– Yes I think I always strived to stand against the systems oppressive doctrine, but yes  mate, that was a defining part of the trigger that set me on that path. I struggled to write since school was also focused on repetition and not education, so it only seems logical that I would find my path with a more visual narrative.

Sounds plausible. I always figured oppression triggered the most interesting art forms.

– When a society condenses it’s creativity magic happens.

True story!

But then you moved to London at the age of seven. Small boy/ big city. I can definitely imagine that it was something else…

– Yes l it was, but not the city. More so that white people worked in the service industry willingly

What do you mean?

– First time I ever served by a white person. Freaked out.

I can just try to imagine the feeling…

I’m thinking, from what you told me when we met, London really gave you some sort of direction as a human being and an artist. You told me about Camden, about the rise of hip hop and the street art environment that you eventually became a part of in your teens. Can you elaborate a little on that?

Bildetekst: NIMI jobber under samtale om gatekunstens vidunderlige verden. Foto: Jan K. Transeth

– Sure mate. Of course, at that time, it was all about graffiti, standing up for your crew and showing you could represent. Breakdance – breaking – was dope. We were  engaged in dance battles every other weekend against local crews, trying to make our name. We  painted when we had some cash, otherwise you had to steal, but you got  caught a lot because you were so obviously in the wrong place.

These were car spray workshops, so getting paint was based around a good relationship with the makers of the cans. They would help you with your pallet and make it directly into a can. Strange uneven pressure though, on the cans back then. Only one type of cap. You used a Bic-pen insert attached to two cans to create  another colour. In our crew we had me, YoYo, Fugeone. He’s still  around. Kanz, sadly passed when he was 17, he was definitively the most talented writer back then and Parky. We knew Gnasher and Colt 45, but they ran with other crews. We had a lot of  fun, but what defines a movement is the mental change for a generation who had their own identity and not some re-animated retro like theme.

We were Fresh.

NIMIs verk «1000 unanswered letters» i Kvadraturen. Foto: Ane Skjævestad

We had pride and a way forward. The movement shaped us and allowed us to be individual and belong to a crew that respected us. We were loved. We had our own style and were not afraid to experiment. Fat laces on our high tops, split Lee cords. Hoodies and Kangol hat, tripple fat goose coat. The cliché of Beat Street, our favourite film. We were happy. We had arrived!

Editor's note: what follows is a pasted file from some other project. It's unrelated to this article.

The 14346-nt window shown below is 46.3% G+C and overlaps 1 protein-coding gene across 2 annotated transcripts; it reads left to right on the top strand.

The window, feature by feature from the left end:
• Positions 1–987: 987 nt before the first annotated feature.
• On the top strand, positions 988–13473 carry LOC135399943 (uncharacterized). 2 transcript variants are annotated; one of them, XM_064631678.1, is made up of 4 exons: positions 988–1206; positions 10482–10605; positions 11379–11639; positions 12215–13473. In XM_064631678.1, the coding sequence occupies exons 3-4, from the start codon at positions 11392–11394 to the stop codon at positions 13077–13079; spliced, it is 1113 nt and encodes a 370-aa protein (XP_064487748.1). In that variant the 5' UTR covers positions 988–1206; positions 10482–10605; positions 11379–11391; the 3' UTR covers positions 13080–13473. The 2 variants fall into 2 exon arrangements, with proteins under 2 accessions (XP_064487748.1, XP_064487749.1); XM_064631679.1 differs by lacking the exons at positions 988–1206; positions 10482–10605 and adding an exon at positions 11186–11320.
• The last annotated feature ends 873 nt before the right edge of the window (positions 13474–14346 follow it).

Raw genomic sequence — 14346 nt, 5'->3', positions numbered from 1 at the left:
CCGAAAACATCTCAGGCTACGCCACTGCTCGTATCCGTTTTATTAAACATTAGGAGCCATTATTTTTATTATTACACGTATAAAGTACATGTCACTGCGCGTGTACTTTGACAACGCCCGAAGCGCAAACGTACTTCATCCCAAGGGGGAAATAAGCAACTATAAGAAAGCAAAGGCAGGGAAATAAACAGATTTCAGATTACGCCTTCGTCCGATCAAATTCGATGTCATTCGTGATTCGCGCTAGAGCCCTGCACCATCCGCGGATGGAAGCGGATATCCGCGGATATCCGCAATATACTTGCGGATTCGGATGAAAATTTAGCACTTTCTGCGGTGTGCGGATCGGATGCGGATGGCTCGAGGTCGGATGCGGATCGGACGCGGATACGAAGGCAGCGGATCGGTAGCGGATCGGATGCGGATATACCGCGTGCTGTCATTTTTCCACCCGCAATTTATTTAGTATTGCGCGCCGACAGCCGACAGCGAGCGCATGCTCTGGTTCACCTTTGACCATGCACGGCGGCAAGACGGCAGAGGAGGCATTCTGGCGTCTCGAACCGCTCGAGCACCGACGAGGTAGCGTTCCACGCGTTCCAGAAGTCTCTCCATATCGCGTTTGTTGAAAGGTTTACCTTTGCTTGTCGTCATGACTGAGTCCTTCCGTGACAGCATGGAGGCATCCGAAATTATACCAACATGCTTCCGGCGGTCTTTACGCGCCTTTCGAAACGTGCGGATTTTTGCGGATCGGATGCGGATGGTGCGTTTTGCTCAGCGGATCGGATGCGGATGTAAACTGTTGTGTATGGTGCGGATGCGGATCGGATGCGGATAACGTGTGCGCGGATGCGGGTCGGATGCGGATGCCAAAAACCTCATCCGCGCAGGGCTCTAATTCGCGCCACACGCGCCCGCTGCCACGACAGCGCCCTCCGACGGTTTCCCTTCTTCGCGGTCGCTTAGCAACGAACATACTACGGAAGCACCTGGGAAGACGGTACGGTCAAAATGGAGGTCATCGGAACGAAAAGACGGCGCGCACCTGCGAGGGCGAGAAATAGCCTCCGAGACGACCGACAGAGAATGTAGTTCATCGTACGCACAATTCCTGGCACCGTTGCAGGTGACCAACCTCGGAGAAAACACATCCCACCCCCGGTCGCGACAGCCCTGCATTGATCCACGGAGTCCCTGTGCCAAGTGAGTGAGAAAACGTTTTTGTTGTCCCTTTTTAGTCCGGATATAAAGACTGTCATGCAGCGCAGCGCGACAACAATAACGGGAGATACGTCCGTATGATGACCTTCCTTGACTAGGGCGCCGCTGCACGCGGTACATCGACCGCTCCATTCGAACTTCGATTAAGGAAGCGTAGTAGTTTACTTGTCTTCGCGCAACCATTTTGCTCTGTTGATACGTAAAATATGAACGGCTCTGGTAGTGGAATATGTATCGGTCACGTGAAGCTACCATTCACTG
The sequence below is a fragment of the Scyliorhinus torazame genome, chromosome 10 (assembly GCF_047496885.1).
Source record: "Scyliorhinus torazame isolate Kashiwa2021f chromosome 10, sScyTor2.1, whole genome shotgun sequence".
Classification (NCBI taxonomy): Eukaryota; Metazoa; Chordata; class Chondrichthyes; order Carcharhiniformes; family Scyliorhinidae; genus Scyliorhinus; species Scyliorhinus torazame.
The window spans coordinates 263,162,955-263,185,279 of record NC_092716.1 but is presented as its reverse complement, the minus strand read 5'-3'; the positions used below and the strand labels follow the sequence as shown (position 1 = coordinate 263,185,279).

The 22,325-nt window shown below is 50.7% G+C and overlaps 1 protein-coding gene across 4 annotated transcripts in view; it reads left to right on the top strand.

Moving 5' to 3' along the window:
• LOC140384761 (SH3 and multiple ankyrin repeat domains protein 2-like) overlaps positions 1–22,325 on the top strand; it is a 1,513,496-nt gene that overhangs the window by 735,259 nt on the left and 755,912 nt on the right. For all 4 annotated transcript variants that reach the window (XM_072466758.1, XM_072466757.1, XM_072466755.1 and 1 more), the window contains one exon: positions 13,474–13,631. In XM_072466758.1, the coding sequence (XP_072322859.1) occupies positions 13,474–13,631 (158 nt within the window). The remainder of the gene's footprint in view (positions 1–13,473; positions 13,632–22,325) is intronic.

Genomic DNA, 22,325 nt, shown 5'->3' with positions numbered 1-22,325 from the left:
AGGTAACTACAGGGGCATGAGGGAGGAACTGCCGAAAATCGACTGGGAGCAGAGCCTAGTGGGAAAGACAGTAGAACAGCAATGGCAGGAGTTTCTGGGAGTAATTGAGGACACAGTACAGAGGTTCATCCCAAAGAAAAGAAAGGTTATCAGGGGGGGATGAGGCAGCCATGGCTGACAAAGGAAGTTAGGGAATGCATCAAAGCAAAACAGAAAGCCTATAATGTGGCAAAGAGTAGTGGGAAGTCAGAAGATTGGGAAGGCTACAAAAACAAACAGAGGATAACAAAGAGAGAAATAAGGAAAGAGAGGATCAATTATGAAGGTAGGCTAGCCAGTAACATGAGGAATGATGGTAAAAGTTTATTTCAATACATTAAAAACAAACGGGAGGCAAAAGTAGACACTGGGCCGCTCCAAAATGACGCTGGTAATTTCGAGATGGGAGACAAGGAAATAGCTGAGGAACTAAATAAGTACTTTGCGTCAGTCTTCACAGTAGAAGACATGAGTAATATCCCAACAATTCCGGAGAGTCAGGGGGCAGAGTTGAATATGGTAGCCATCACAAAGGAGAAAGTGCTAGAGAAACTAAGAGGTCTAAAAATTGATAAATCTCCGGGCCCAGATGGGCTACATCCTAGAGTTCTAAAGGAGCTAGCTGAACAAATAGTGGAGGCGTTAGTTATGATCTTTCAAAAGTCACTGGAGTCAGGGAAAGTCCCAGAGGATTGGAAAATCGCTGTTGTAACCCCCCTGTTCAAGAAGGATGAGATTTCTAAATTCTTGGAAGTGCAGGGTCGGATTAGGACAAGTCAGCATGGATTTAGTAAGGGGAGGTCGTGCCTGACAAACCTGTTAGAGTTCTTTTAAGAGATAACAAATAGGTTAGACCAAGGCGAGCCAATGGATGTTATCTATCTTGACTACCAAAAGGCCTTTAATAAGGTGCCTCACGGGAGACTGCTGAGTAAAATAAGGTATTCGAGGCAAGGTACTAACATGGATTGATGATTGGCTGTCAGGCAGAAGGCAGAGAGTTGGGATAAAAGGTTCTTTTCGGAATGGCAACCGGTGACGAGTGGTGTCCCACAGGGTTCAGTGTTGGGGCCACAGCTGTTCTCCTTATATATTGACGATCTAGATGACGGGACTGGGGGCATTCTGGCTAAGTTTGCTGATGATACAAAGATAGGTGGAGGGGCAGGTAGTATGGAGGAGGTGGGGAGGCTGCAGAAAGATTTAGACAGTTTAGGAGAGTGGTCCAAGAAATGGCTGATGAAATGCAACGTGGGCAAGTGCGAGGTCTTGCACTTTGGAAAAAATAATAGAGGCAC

Ah, that sounds so nice – the shaping of an entire generation in many ways. But I bet it was pretty hard too, being out there on the streets of underground London?

– I think we were  too excited to care. We had found a non violent solution to being  cool without violent comebacks. And for a while, it lasted. You could out rap, out dance and paint your heart out. We ignored the hate. Hate was old fashioned.

That’s impressive regarding the fact that we’re talking Thatcher-times here. I was only five when she became Prime Minister, but I can easily remember pictures of some of the violence we were served on the TV-news at the time.

Where would you place your crew politically in the dense atmosphere that occurred? I mean, the unions being dissolved and all.

– I think we saw our parents worried, but we were just  kids. We  knew it was bad for our future but we were much like kids today – unaware of the long term repercussions.

Good point, you were actually just kids.

– Yeah. We had playground politics to worry about.

Speaking of..  Where do you see the up-and-coming generation of writers and the hip hop-scene right now? Any of the youngsters at the Mint Street Art Festival we should be aware of? Or anyone else in particular that we should pay a little extra attention to?

NIMI-verk i Kvadraturen. Foto: Ane Skjævestad

– I honestly haven’t been around the scene in your town, you need more street-artists  to begin looking into the political waves hitting us. The art is on the surface, but the emotions are bubbling under. A catalyst to trigger activity would be good. I hope to have more time in the future. Sedin and Ane at Mint have the potential to be that driver.

Word. We definitely need more politically loaded art – both in the streets and in galleries. The world is fast forward now.

Thanks Naeem, I think that was a brilliant ending, in case you don’t mind. But dammit, this is a fanzine after all. Famous last words?

– Planting your own cultural heritage is a way to encourage a younger generation..

Respect to you, buddy.

Pop-up utstillingen på Mint Street Art galleriet er åpen lørdag 5. september kl 12-15. Sjekk festivalen på instagram.